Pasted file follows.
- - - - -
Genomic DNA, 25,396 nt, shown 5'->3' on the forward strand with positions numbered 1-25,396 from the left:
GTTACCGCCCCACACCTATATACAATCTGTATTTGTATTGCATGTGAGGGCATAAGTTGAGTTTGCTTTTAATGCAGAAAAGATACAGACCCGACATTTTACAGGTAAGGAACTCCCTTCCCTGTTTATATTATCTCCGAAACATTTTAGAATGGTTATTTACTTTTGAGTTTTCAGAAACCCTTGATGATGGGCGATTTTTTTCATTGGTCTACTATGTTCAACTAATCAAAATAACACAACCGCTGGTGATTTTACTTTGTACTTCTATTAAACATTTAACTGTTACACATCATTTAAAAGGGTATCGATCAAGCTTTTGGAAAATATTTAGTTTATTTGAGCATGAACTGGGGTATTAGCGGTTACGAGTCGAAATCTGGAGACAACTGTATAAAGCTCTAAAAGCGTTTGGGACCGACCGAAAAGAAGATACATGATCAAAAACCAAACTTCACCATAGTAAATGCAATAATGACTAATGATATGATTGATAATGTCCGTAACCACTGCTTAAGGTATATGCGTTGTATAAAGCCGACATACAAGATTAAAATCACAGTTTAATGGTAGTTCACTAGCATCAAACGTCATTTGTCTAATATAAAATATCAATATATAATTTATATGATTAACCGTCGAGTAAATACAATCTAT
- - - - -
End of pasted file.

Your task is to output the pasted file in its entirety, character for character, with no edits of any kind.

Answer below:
Genomic DNA, 25,396 nt, shown 5'->3' on the forward strand with positions numbered 1-25,396 from the left:
GTTACCGCCCCACACCTATATACAATCTGTATTTGTATTGCATGTGAGGGCATAAGTTGAGTTTGCTTTTAATGCAGAAAAGATACAGACCCGACATTTTACAGGTAAGGAACTCCCTTCCCTGTTTATATTATCTCCGAAACATTTTAGAATGGTTATTTACTTTTGAGTTTTCAGAAACCCTTGATGATGGGCGATTTTTTTCATTGGTCTACTATGTTCAACTAATCAAAATAACACAACCGCTGGTGATTTTACTTTGTACTTCTATTAAACATTTAACTGTTACACATCATTTAAAAGGGTATCGATCAAGCTTTTGGAAAATATTTAGTTTATTTGAGCATGAACTGGGGTATTAGCGGTTACGAGTCGAAATCTGGAGACAACTGTATAAAGCTCTAAAAGCGTTTGGGACCGACCGAAAAGAAGATACATGATCAAAAACCAAACTTCACCATAGTAAATGCAATAATGACTAATGATATGATTGATAATGTCCGTAACCACTGCTTAAGGTATATGCGTTGTATAAAGCCGACATACAAGATTAAAATCACAGTTTAATGGTAGTTCACTAGCATCAAACGTCATTTGTCTAATATAAAATATCAATATATAATTTATATGATTAACCGTCGAGTAAATACAATCTAT